Ram Gupta

Dr Ram K. Gupta is Associate Professor, in the Department of Chemistry at Pittsburg State University, USA. His research interests include green energy production and storage using conducting polymers, 2D materials, nanostructured materials, and composites, polymers from renewable resources for industrial applications, polymer recycling for sustainable future, bio-compatible nanofibers and thin films for tissue regeneration, scaffold, bio-degradable metallic implants, and antibacterial applications.

Affiliations and Expertise

Associate Professor, Department of Chemistry, Kansas Polymer Research Center, Pittsburg State University, Pittsburg, KS, USA

Tuan Anh Nguyen

Tuan Anh Nguyen is Principal Research Scientist at the Institute for Tropical Technology, Vietnam Academy of Science and Technology, Hanoi, Vietnam. His research focuses on advanced nanomaterials and applied nanotechnology. His research activities include smart coatings, conducting polymers, corrosion and protection of metals/concrete, antibacterial materials, and smart sensors/devices. He is Editor-In-Chief of Kenkyu Journal of Nanotechnology & Nanoscience and Founding Co-Editor-In-Chief of Current Nanotoxicity & Prevention.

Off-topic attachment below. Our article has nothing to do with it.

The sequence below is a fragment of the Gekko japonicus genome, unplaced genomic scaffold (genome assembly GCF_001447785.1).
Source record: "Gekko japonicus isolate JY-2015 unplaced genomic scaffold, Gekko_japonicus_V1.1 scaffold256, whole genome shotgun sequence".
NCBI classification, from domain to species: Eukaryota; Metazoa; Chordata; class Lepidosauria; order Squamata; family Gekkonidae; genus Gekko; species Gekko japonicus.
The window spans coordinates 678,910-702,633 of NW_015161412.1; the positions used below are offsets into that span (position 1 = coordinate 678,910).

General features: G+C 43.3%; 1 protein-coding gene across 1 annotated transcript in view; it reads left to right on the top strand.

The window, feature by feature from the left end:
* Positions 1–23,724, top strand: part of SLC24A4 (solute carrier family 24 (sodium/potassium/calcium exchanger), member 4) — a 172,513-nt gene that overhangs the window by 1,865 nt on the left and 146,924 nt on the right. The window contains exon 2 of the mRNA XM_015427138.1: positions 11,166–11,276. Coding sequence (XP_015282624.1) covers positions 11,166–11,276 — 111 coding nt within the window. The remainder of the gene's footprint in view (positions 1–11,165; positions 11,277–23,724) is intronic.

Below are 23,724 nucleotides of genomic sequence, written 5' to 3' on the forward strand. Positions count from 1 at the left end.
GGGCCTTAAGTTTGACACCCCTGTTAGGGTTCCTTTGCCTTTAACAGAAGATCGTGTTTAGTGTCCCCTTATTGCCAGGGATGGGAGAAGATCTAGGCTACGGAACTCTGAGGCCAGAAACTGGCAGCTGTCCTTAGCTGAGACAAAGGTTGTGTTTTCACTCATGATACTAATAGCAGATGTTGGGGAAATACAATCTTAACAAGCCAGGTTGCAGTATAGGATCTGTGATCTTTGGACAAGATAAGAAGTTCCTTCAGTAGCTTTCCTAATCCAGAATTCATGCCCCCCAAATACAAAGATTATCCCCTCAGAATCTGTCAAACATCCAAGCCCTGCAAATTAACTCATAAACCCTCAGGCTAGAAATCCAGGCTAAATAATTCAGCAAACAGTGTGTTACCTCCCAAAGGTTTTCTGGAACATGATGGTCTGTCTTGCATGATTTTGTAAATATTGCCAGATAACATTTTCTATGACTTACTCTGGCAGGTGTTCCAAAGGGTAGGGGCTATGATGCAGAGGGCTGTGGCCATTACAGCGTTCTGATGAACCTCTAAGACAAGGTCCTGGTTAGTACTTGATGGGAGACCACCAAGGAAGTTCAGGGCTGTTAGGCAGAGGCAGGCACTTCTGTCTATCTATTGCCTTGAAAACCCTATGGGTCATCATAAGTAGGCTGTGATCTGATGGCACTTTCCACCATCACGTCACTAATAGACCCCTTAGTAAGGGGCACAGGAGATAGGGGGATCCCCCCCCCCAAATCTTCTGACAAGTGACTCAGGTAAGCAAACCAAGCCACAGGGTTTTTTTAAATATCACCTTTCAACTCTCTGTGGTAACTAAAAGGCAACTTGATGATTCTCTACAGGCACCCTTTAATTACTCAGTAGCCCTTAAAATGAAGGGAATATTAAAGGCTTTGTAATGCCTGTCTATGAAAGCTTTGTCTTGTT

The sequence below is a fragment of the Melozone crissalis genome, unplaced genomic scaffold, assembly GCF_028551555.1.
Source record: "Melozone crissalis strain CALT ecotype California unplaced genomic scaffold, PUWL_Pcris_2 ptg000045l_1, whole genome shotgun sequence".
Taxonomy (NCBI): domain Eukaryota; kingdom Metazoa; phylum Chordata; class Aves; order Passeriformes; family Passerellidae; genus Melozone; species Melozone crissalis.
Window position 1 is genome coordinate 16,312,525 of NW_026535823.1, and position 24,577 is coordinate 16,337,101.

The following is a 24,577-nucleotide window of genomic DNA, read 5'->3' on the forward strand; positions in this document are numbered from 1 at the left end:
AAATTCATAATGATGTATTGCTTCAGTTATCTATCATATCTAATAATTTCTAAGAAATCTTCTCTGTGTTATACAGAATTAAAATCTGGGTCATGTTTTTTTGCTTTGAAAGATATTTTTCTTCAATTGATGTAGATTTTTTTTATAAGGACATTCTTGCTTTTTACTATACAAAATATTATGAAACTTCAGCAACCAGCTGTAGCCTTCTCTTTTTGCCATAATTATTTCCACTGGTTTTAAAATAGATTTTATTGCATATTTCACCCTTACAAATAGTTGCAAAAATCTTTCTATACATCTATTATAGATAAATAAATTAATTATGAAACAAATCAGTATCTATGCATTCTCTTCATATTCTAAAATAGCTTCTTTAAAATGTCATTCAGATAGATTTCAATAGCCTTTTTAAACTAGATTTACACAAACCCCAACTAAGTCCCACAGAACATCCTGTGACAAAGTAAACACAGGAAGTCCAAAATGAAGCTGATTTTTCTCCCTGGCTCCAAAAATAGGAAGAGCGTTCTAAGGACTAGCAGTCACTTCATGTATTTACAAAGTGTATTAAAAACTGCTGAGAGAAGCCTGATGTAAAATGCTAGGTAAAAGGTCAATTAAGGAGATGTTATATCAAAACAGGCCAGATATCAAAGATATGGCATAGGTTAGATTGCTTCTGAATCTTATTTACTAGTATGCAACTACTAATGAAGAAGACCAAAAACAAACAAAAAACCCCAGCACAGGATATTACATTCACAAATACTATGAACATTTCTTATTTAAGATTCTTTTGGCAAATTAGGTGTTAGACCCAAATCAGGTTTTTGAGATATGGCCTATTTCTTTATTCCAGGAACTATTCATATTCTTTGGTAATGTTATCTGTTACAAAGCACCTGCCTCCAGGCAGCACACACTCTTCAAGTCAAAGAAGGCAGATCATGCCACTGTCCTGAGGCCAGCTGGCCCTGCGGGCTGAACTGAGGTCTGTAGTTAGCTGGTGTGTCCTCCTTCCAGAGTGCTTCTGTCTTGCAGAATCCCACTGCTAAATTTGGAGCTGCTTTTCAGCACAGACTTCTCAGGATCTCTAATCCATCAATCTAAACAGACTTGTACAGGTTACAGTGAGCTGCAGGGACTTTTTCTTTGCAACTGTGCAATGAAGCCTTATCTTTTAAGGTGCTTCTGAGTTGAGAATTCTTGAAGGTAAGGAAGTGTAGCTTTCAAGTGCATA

Affiliations and Expertise

Principal Research Scientist, Institute for Tropical Technology, Vietnam Academy of Science and Technology, Hanoi, Vietnam

Ghulam Yasin

Dr Ghulam Yasin is an Academic Researcher at the Beijing Advanced Innovation Center for Soft Matter Science and Engineering, at the State Key Laboratory of Organic-Inorganic Composites, College of Energy, Beijing University of Chemical Technology, China. His research area is in low-dimensional, nano and 2D materials, preparation of carbon materials, including graphene, carbon nanotubes and heteroatoms doped carbon nanoarchitectures for energy storage and conversion devices/technologies, and designing and preparation of multifunctional nanocomposites for various engineering applications.

Affiliations and Expertise

Academic Researcher, Institute for Advanced Study, College of Physics and Optoelectronic Engineering, Shenzhen University, Shenzhen, Guangdong, China